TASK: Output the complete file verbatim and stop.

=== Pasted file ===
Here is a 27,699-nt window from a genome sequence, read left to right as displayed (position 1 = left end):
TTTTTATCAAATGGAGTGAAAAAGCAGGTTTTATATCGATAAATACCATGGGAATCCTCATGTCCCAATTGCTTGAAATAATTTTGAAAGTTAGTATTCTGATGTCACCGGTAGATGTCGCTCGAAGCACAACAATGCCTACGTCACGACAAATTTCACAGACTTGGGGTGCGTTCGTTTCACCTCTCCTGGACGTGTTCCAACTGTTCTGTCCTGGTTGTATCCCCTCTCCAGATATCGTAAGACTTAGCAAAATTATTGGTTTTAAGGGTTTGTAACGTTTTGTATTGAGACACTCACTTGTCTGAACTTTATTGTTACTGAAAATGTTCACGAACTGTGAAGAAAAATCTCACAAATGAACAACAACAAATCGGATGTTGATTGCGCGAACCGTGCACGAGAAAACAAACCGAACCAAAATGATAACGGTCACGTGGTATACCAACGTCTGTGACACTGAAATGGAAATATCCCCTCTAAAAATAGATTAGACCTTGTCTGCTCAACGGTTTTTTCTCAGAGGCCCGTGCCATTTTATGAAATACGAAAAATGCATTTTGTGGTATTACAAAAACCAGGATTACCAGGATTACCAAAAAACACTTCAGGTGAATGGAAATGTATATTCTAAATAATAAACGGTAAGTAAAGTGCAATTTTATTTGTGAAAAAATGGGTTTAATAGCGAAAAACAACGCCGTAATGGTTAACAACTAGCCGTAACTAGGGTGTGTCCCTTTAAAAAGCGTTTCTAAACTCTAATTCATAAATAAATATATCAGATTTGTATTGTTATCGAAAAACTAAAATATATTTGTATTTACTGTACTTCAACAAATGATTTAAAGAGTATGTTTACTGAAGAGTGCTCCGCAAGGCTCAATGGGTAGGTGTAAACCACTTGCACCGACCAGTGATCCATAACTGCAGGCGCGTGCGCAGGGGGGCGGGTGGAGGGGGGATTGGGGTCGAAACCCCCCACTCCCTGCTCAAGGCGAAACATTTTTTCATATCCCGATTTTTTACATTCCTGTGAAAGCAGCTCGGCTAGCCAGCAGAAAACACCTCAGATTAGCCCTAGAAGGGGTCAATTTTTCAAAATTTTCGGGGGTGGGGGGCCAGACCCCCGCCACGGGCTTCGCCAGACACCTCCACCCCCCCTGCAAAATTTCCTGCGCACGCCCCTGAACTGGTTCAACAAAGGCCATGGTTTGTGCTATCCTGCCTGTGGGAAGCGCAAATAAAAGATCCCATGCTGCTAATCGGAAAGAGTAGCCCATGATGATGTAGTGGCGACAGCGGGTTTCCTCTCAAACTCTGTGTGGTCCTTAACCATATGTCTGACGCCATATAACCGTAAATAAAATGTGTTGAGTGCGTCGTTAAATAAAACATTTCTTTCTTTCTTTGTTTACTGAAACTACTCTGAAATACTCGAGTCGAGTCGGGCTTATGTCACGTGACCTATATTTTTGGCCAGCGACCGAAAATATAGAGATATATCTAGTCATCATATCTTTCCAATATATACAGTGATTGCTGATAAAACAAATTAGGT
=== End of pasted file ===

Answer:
Here is a 27,699-nt window from a genome sequence, read left to right as displayed (position 1 = left end):
TTTTTATCAAATGGAGTGAAAAAGCAGGTTTTATATCGATAAATACCATGGGAATCCTCATGTCCCAATTGCTTGAAATAATTTTGAAAGTTAGTATTCTGATGTCACCGGTAGATGTCGCTCGAAGCACAACAATGCCTACGTCACGACAAATTTCACAGACTTGGGGTGCGTTCGTTTCACCTCTCCTGGACGTGTTCCAACTGTTCTGTCCTGGTTGTATCCCCTCTCCAGATATCGTAAGACTTAGCAAAATTATTGGTTTTAAGGGTTTGTAACGTTTTGTATTGAGACACTCACTTGTCTGAACTTTATTGTTACTGAAAATGTTCACGAACTGTGAAGAAAAATCTCACAAATGAACAACAACAAATCGGATGTTGATTGCGCGAACCGTGCACGAGAAAACAAACCGAACCAAAATGATAACGGTCACGTGGTATACCAACGTCTGTGACACTGAAATGGAAATATCCCCTCTAAAAATAGATTAGACCTTGTCTGCTCAACGGTTTTTTCTCAGAGGCCCGTGCCATTTTATGAAATACGAAAAATGCATTTTGTGGTATTACAAAAACCAGGATTACCAGGATTACCAAAAAACACTTCAGGTGAATGGAAATGTATATTCTAAATAATAAACGGTAAGTAAAGTGCAATTTTATTTGTGAAAAAATGGGTTTAATAGCGAAAAACAACGCCGTAATGGTTAACAACTAGCCGTAACTAGGGTGTGTCCCTTTAAAAAGCGTTTCTAAACTCTAATTCATAAATAAATATATCAGATTTGTATTGTTATCGAAAAACTAAAATATATTTGTATTTACTGTACTTCAACAAATGATTTAAAGAGTATGTTTACTGAAGAGTGCTCCGCAAGGCTCAATGGGTAGGTGTAAACCACTTGCACCGACCAGTGATCCATAACTGCAGGCGCGTGCGCAGGGGGGCGGGTGGAGGGGGGATTGGGGTCGAAACCCCCCACTCCCTGCTCAAGGCGAAACATTTTTTCATATCCCGATTTTTTACATTCCTGTGAAAGCAGCTCGGCTAGCCAGCAGAAAACACCTCAGATTAGCCCTAGAAGGGGTCAATTTTTCAAAATTTTCGGGGGTGGGGGGCCAGACCCCCGCCACGGGCTTCGCCAGACACCTCCACCCCCCCTGCAAAATTTCCTGCGCACGCCCCTGAACTGGTTCAACAAAGGCCATGGTTTGTGCTATCCTGCCTGTGGGAAGCGCAAATAAAAGATCCCATGCTGCTAATCGGAAAGAGTAGCCCATGATGATGTAGTGGCGACAGCGGGTTTCCTCTCAAACTCTGTGTGGTCCTTAACCATATGTCTGACGCCATATAACCGTAAATAAAATGTGTTGAGTGCGTCGTTAAATAAAACATTTCTTTCTTTCTTTGTTTACTGAAACTACTCTGAAATACTCGAGTCGAGTCGGGCTTATGTCACGTGACCTATATTTTTGGCCAGCGACCGAAAATATAGAGATATATCTAGTCATCATATCTTTCCAATATATACAGTGATTGCTGATAAAACAAATTAGGT